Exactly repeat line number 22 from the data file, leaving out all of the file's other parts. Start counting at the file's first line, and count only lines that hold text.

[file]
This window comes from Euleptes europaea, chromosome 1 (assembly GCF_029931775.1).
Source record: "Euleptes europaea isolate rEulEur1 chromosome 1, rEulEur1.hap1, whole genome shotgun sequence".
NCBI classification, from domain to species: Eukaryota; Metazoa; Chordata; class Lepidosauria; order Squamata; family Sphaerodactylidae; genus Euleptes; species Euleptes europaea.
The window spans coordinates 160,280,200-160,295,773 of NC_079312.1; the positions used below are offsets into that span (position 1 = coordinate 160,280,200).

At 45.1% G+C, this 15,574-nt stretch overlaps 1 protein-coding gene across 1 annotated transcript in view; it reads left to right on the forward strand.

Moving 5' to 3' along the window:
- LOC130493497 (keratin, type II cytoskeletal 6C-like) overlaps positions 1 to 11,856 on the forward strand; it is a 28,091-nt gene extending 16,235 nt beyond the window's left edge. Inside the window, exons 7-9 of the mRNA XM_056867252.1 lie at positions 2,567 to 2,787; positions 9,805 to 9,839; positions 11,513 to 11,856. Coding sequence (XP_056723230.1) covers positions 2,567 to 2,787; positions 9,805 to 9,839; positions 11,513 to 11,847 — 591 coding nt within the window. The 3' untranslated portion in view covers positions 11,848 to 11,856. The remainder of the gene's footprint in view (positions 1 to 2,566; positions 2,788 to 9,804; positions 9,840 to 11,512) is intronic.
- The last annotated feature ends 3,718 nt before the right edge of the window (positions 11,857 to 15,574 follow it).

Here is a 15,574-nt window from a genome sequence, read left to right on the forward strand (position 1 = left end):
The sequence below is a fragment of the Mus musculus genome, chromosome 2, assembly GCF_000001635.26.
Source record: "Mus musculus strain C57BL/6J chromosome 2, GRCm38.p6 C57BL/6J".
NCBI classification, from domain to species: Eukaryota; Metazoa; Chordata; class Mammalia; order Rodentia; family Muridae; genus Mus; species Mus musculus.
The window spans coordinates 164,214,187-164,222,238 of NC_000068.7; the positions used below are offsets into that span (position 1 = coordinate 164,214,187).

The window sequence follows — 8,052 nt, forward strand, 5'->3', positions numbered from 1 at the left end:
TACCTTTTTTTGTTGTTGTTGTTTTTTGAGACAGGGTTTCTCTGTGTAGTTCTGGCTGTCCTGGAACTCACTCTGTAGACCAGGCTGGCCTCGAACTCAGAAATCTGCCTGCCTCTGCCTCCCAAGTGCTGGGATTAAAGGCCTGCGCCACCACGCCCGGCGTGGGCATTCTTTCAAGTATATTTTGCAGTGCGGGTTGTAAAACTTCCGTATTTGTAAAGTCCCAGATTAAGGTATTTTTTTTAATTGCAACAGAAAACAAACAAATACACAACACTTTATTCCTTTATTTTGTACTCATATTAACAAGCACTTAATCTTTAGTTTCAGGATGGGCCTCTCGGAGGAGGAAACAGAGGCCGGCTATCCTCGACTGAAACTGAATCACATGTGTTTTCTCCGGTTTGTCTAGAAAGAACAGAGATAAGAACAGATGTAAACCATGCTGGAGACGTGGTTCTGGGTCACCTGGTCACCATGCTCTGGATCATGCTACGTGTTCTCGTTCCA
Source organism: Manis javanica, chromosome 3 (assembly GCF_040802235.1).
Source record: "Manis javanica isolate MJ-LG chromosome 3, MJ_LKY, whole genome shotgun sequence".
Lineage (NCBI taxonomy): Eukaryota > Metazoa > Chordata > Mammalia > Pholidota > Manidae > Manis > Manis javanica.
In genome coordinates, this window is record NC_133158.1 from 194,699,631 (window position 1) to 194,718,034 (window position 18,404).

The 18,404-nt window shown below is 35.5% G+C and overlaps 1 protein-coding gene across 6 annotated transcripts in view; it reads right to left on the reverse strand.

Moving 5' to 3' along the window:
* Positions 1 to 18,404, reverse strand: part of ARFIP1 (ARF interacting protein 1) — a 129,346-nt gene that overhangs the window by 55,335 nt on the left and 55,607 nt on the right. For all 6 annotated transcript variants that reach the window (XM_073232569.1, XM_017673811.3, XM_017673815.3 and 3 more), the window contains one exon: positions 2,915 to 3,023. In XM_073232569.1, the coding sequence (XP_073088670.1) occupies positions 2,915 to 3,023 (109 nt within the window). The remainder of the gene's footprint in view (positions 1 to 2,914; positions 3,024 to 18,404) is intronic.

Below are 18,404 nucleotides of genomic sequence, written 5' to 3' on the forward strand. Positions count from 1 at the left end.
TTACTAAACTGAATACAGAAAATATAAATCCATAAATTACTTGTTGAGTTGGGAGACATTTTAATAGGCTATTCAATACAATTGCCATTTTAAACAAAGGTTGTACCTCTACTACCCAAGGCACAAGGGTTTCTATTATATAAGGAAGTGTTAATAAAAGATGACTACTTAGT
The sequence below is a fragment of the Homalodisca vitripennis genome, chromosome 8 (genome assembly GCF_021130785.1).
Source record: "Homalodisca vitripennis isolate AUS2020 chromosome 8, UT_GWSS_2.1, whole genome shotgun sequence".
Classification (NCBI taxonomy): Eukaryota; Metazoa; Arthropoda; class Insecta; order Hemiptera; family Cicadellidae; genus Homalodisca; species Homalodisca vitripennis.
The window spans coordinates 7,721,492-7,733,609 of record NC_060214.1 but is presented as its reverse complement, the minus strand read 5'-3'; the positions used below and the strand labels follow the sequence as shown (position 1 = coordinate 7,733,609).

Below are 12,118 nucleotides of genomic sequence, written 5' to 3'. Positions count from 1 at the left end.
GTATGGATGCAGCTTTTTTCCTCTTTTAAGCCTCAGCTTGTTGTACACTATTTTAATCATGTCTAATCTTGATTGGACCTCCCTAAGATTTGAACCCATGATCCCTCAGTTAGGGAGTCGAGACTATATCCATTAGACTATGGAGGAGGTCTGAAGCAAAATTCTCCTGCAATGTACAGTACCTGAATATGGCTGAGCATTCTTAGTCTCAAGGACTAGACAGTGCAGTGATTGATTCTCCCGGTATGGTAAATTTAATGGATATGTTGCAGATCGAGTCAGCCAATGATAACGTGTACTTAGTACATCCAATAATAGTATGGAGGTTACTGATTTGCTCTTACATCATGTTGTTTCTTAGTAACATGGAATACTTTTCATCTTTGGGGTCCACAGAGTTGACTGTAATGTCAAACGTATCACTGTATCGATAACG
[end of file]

* Positions 1 to 18,404, reverse strand: part of ARFIP1 (ARF interacting protein 1) — a 129,346-nt gene that overhangs the window by 55,335 nt on the left and 55,607 nt on the right. For all 6 annotated transcript variants that reach the window (XM_073232569.1, XM_017673811.3, XM_017673815.3 and 3 more), the window contains one exon: positions 2,915 to 3,023. In XM_073232569.1, the coding sequence (XP_073088670.1) occupies positions 2,915 to 3,023 (109 nt within the window). The remainder of the gene's footprint in view (positions 1 to 2,914; positions 3,024 to 18,404) is intronic.